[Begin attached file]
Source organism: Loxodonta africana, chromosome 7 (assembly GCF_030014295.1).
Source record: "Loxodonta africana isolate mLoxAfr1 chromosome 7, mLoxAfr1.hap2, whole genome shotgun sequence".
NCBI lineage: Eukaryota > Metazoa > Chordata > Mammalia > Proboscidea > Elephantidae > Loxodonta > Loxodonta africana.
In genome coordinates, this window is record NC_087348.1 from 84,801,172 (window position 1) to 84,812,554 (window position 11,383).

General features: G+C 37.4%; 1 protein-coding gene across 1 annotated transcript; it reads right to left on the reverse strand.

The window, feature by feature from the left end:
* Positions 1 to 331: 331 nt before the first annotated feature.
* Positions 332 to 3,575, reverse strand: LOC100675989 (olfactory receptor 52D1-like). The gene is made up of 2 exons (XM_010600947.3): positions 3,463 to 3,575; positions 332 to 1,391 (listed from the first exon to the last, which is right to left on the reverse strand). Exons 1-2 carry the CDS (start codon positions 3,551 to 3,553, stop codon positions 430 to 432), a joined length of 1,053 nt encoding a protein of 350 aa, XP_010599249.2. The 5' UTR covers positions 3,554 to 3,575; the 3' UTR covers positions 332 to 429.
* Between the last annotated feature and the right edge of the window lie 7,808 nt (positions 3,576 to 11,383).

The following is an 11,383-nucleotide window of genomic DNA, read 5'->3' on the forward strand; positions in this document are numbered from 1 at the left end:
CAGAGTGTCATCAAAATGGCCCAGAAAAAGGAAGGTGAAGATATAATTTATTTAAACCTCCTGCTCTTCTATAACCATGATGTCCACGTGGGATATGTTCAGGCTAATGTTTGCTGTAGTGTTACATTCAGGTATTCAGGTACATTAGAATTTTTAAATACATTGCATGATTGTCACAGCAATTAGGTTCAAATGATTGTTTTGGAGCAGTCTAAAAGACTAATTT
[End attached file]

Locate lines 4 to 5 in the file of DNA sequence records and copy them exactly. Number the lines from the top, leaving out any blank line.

In genome coordinates, this window is record NC_087348.1 from 84,801,172 (window position 1) to 84,812,554 (window position 11,383).

General features: G+C 37.4%; 1 protein-coding gene across 1 annotated transcript; it reads right to left on the reverse strand.